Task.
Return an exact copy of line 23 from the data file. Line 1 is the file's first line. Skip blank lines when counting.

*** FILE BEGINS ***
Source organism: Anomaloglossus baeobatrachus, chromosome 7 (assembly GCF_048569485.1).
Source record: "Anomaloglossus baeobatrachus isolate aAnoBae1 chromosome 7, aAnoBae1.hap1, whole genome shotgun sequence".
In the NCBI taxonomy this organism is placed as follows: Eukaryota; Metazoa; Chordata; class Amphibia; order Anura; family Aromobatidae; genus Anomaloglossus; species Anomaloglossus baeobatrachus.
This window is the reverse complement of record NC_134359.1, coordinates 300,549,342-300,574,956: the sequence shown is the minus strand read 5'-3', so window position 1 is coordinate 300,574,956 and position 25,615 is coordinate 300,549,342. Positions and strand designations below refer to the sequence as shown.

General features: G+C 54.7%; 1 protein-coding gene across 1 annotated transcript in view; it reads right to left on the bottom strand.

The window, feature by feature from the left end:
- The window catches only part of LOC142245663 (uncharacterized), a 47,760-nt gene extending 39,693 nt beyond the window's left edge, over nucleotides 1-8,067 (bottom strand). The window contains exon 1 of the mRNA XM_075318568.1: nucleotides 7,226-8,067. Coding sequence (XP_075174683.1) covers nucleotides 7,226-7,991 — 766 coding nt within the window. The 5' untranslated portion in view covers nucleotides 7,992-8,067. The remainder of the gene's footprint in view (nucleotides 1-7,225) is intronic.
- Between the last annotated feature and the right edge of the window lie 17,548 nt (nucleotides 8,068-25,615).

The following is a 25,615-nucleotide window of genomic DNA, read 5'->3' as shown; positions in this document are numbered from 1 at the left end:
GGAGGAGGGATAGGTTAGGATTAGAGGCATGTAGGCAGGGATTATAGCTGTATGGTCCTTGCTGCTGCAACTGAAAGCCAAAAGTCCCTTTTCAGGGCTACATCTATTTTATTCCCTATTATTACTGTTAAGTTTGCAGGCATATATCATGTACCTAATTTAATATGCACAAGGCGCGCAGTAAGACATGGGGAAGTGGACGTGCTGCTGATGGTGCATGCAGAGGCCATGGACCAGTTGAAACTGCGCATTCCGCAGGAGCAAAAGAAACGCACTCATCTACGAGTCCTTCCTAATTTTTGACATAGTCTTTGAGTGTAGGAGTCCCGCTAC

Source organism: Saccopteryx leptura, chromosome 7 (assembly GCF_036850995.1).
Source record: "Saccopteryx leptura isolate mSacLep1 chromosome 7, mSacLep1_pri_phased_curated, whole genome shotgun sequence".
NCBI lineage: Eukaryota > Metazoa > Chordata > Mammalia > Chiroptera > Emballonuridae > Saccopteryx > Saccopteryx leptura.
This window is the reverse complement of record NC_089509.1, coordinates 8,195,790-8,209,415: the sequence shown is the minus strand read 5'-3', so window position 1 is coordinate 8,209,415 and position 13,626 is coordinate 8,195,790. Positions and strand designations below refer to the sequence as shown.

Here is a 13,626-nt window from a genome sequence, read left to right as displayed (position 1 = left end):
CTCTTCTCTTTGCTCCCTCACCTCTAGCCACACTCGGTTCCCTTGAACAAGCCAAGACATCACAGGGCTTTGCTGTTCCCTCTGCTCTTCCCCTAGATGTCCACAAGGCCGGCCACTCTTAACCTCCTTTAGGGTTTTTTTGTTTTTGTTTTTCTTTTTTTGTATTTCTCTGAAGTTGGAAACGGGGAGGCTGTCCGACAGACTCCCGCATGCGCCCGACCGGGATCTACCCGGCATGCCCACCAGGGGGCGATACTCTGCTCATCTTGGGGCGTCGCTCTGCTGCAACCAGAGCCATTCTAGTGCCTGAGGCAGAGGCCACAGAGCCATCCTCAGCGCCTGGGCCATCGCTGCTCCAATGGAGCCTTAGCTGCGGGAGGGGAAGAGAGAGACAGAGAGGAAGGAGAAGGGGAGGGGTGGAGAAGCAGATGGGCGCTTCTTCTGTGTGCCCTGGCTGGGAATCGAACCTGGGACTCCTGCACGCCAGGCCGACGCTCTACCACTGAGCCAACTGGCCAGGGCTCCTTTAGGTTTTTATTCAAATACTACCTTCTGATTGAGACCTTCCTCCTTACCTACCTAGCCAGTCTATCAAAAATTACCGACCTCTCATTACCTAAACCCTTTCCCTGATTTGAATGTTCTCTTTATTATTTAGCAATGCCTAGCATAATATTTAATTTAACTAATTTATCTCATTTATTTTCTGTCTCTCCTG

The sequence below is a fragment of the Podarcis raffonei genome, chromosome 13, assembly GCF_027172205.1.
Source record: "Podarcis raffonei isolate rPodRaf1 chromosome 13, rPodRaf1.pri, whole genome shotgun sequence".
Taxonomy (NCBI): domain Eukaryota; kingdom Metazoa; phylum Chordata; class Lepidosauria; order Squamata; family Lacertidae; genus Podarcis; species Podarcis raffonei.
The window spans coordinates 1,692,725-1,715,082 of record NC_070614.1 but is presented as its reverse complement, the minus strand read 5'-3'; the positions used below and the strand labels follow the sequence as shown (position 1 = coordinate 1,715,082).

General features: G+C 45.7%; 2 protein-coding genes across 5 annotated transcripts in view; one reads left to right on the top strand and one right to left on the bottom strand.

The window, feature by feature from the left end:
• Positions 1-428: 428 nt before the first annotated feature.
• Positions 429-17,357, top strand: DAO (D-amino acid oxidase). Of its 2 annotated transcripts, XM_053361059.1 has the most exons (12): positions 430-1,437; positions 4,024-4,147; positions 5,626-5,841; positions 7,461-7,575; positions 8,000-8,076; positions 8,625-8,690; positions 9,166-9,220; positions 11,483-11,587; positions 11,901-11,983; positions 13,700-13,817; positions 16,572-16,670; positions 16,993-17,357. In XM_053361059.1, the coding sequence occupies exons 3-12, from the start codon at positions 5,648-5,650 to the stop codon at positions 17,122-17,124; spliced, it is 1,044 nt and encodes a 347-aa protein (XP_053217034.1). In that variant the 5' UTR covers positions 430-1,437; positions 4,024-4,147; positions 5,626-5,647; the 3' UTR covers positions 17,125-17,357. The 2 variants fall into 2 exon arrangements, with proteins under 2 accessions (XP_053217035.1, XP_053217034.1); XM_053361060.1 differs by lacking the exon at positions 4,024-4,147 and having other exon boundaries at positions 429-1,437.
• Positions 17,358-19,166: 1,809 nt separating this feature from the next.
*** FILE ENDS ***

• Positions 1-428: 428 nt before the first annotated feature.